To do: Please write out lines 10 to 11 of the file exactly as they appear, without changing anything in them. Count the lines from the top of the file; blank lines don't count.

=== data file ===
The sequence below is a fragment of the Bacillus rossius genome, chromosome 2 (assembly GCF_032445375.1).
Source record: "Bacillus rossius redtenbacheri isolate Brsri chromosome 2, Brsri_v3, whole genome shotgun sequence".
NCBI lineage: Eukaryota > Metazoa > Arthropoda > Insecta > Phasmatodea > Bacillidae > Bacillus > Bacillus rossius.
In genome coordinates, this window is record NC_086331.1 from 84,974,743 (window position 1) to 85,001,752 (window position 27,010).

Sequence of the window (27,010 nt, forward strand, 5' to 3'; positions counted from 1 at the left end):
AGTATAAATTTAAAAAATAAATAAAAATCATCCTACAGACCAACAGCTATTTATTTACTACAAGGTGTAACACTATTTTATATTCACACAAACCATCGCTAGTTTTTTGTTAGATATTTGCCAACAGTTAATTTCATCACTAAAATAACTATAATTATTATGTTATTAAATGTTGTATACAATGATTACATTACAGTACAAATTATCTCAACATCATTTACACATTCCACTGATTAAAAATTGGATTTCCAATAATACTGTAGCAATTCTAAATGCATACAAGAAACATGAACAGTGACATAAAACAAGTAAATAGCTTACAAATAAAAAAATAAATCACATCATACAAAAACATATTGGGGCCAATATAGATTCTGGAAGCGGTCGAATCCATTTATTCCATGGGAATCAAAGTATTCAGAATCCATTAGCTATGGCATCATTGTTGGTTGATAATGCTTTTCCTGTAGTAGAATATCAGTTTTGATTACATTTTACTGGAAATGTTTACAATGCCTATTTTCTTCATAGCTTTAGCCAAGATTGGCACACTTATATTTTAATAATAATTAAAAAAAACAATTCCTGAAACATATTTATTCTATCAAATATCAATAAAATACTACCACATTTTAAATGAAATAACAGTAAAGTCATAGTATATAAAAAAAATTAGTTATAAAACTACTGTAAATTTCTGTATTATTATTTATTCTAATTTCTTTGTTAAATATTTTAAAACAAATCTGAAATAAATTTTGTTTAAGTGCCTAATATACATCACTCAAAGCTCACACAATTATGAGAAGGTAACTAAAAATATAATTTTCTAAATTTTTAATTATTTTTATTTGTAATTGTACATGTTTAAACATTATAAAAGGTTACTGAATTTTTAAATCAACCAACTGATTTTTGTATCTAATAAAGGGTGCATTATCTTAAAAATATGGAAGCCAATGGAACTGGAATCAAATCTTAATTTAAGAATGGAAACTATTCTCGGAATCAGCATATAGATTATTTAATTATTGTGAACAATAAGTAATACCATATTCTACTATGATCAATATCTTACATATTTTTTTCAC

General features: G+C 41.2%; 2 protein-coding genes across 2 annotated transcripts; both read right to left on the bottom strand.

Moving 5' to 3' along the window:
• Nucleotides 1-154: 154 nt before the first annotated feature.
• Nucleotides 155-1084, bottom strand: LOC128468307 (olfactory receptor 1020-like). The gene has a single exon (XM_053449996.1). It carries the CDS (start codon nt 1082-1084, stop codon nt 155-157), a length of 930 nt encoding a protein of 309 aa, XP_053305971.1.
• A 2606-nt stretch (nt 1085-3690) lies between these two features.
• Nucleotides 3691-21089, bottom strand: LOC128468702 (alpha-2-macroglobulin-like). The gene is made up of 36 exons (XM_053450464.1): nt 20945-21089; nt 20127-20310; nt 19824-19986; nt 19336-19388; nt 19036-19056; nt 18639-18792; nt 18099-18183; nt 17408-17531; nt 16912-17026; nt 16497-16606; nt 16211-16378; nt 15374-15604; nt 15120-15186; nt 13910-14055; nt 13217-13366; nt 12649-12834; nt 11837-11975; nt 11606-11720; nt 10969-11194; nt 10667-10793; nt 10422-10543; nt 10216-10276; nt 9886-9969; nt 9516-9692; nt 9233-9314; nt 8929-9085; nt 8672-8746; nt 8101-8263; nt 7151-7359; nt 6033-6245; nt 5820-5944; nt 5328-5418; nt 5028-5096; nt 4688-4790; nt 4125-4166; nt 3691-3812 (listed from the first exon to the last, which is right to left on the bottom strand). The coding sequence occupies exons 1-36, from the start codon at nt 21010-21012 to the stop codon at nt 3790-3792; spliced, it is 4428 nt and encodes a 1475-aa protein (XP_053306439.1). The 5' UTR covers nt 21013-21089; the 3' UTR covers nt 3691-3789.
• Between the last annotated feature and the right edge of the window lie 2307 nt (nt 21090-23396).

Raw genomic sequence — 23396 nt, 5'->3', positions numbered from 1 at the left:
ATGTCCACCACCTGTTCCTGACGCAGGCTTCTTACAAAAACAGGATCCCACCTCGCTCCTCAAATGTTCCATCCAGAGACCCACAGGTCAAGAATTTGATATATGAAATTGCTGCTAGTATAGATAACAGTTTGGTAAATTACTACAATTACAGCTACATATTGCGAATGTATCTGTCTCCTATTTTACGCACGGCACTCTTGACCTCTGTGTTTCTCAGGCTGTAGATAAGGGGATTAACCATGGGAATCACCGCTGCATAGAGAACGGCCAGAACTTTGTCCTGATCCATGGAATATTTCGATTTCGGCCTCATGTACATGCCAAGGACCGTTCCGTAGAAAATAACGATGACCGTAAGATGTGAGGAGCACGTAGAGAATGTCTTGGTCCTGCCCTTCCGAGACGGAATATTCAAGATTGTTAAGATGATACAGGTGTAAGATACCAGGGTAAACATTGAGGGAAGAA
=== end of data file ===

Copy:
• Nucleotides 155-1084, bottom strand: LOC128468307 (olfactory receptor 1020-like). The gene has a single exon (XM_053449996.1). It carries the CDS (start codon nt 1082-1084, stop codon nt 155-157), a length of 930 nt encoding a protein of 309 aa, XP_053305971.1.
• A 2606-nt stretch (nt 1085-3690) lies between these two features.